Untereiner W, Scott J, Naveau F, Sigler L, Bachewich J, Angus A: The Ajellomycetaceae, a new family of vertebrate-associated Onygenales. Mycologia. 2004, 96 (4): 812-821. 10.2307/3762114.

    Article  PubMed  Google Scholar 

  40. 40.

    Druzhinina I, Kubicek CP: Species concepts and biodiversity in Trichoderma and Hypocrea: from aggregate species to species clusters?. J Zhejiang Univ Sci B. 2005, 6 (2): 100-112. 10.1631/jzus.2005.B0100.

    PubMed Central  Article  PubMed  Google Scholar 

  41. 41.

    Zhang N, O'Donnell K, Sutton DA, Nalim FA, Summerbell RC, Padhye AA, Geiser DM: Members of the Fusarium solani species complex that cause infections in both humans and plants are common in the environment. J Clin Microbiol. 2006, 44 (6): 2186-2190. 10.1128/JCM.00120-06.

    PubMed Central  CAS  Article  PubMed  Google Scholar 

  42. 42.

    BROAD-FGI Fusarium Comparative Database. []

  43. 43.

    Jeffries TW, Grigoriev IV, Grimwood J, Laplaza JM, Aerts A, Salamov A, Schmutz J, Lindquist E, Dehal P, Shapiro H, Jin YS, Passoth V, Richardson PM: Genome sequence of the lignocellulose-bioconverting and xylose-fermenting yeast Pichia stipitis. Nat Biotechnol. 2007, 25 (3): 319-326. 10.1038/nbt1290.

    CAS  Article  PubMed  Google Scholar 

  44. 44.

    Rokas A, Williams BL, King N, Carroll SB: Genome-scale approaches to resolving incongruence in molecular phylogenies. Nature. 2003, 425 (6960): 798-804. 10.1038/nature02053.

    CAS  Article  PubMed  Google Scholar 

  45. 45.

    Jeffroy O, Brinkmann H, Delsuc F, Philippe H: Phylogenomics: the beginning of incongruence?. Trends Genet. 2006, 22 (4): 225-231. 10.1016/j.tig.2006.02.003.

    CAS  Article  PubMed  Google Scholar 

  46. 46.

    Kurtzman CP: Phylogenetic circumscription of Saccharomyces, Kluyveromyces and other members of the Saccharomycetaceae, and the proposal of the new genera Lachancea, Nakaseomyces, Naumovia, Vanderwaltozyma and Zygotorulaspora. FEMS Yeast Res. 2003, 4 (3): 233-245. 10.1016/S1567-1356(03)00175-2.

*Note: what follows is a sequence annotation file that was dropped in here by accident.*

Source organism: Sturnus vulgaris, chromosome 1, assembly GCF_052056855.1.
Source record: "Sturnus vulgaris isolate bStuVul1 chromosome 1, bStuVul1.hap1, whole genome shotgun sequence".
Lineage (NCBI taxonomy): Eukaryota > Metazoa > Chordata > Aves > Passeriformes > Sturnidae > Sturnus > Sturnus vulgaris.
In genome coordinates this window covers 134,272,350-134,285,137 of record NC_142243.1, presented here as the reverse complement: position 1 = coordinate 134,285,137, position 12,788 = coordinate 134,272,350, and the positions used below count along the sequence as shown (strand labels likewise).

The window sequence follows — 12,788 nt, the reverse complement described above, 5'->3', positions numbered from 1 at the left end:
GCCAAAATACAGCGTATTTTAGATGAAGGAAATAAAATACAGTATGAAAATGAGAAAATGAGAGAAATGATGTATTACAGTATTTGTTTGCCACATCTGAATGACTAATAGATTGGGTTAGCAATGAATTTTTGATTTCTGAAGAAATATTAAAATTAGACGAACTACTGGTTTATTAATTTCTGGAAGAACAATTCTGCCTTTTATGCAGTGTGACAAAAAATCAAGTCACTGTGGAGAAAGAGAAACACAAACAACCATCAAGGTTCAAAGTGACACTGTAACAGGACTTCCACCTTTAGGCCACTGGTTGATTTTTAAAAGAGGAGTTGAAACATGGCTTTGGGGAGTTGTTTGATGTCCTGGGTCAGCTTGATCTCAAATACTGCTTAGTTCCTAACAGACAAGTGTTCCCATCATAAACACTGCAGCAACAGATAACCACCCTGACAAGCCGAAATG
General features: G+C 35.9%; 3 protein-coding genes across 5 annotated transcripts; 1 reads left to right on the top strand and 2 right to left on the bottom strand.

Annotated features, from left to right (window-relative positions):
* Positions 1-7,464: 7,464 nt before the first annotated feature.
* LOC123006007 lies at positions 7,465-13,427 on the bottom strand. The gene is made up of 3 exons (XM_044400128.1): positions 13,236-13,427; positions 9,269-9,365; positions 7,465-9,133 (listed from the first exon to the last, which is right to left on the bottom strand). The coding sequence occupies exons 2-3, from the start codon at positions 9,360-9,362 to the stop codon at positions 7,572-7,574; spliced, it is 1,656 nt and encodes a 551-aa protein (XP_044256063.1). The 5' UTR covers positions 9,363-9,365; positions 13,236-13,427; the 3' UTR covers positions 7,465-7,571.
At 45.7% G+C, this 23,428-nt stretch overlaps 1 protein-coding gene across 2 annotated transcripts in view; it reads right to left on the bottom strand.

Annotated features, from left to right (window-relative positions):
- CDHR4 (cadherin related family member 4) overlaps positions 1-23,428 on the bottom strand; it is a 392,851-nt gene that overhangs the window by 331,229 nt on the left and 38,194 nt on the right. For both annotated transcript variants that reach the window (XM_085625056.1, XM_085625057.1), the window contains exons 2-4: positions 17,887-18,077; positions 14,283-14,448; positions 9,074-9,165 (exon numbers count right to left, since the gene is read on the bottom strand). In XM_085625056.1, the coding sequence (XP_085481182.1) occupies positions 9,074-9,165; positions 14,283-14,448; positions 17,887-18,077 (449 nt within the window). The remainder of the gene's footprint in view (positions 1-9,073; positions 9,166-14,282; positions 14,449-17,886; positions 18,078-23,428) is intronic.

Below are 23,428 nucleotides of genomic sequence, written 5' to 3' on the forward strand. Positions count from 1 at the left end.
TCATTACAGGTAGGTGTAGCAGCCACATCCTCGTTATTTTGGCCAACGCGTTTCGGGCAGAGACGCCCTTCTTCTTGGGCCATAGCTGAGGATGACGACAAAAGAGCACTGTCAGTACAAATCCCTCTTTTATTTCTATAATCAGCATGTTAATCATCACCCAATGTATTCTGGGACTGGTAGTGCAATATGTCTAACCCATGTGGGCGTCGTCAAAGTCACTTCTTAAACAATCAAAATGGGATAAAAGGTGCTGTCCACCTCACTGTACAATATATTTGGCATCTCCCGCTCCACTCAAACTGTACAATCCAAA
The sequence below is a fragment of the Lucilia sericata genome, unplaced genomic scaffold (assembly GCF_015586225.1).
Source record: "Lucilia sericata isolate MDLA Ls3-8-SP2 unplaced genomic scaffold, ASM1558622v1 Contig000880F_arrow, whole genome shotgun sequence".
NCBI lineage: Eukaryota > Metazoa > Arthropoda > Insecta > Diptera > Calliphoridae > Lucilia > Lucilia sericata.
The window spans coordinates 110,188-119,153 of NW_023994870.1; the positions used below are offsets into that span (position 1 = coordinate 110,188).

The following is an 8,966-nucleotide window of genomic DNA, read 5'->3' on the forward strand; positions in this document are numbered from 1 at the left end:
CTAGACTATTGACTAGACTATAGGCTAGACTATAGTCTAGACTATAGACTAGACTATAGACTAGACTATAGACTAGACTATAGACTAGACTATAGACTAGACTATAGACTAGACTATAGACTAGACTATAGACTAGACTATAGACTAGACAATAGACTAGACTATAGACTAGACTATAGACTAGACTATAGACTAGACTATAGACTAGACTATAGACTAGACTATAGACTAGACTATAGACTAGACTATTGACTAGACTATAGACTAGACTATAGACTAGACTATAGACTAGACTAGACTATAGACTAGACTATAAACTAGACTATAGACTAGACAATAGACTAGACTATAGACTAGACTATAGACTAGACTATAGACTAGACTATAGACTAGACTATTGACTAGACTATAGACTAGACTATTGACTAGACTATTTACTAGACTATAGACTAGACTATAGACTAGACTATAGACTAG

CAS  Article  PubMed  Google Scholar 

  47. 47.

    Scannell DR, Byrne KP, Gordon JL, Wong S, Wolfe KH: Multiple rounds of speciation associated with reciprocal gene loss in polyploid yeasts. Nature. 2006, 440 (7082): 341-345. 10.1038/nature04562.

    CAS  Article  PubMed  Google Scholar 

  48. 48.

    Suh SO, Blackwell M, Kurtzman CP, Lachance MA: Phylogenetics of Saccharomycetales, the ascomycete yeasts. Mycologia. 2006, 98 (6): 1006-1017. 10.3852/mycologia.98.6.1006.

    CAS  Article  PubMed  Google Scholar 

  49. 49.

    Foster PG, Hickey DA: Compositional bias may affect both DNA-based and protein-based phylogenetic reconstructions. J Mol Evol. 1999, 48 (3): 284-290. 10.1007/PL00006471.

    CAS  Article  PubMed  Google Scholar 

  50. 50.

    Bruno WJ, Socci ND, Halpern AL: Weighted neighbor joining: a likelihood-based approach to distance-based phylogeny reconstruction. Mol Biol Evol. 2000, 17: 189-197.

    CAS  Article  PubMed  Google Scholar 

  51. 51.

    Felsenstein J: PHYLIP-Phylogeny Inference Package (Version 3.2). Cladistics. 1989, 5: 164-166.

    Google Scholar 

  52. 52.

    Li H, Gao L, Fang L, Liu T, Li HH, Li Y, Fang LJ, Xie HM, Zheng WM, Liu JS, Xu Z, Jin J, Li YD, Xing ZX, Gao SG, Hao BL: Test Data Sets and Evaluation of Gene Prediction Programs on the Rice Genome. J Comput Sci & Technol. 2005, 20 (4): 446-53. 10.1007/s11390-005-0446-x.

    Article  Google Scholar 

  53. 53.

    Beijing Gene Finder. []

  54. 54.

    Board Institute Fungal Genome Initiative. []

  55. 55.

    Department of Energy Joint Genome Institute. []

  56. 56.

    Resources for Fungal Comparative Genomics. []

  57. 57.

    Fungal Genome Research. []

  58. 58.

    Assembling the Fungal Tree of Life Project. []

  59. 59.

    Myconet. []

  60. 60.

    NCBI taxonomy browser. []

Download references


The authors thank Dr. David M. Geiser and Dr. Ning Zhang for providing valuable suggestions on recent literature of Aspergilli and Hypocreales phylogeny, respectively. We thank all four anonymous referees whose comments have significantly improved the manuscript. This work was supported by the Basic Research Program of China (The 973 Program No. 2007CB814800) and Shanghai Leading Academic Discipline Project (Project Number: B111).

Author information



Corresponding author

Correspondence to Bailin Hao.

Additional information

Authors' contributions

BH and HW designed the study, carried out the molecular phylogenetic analysis, and drafted the manuscript. HW and LG collected the genome dataset. ZX and LG developed the CVTree program. All authors read and approved the final manuscript.

Electronic supplementary material

Authors’ original submitted files for images

Below are the links to the authors’ original submitted files for images.

Authors’ original file for figure 1

Authors’ original file for figure 2

Authors’ original file for figure 3

Rights and permissions

Reprints and Permissions

About this article

Cite this article

Wang, H., Xu, Z., Gao, L. et al. A fungal phylogeny based on 82 complete genomes using the composition vector method. BMC Evol Biol 9, 195 (2009).

Download citation


  • Graminearum
  • Sister Taxon
  • Fungal Genome
  • Phylogenomic Analysis
  • Construct Tree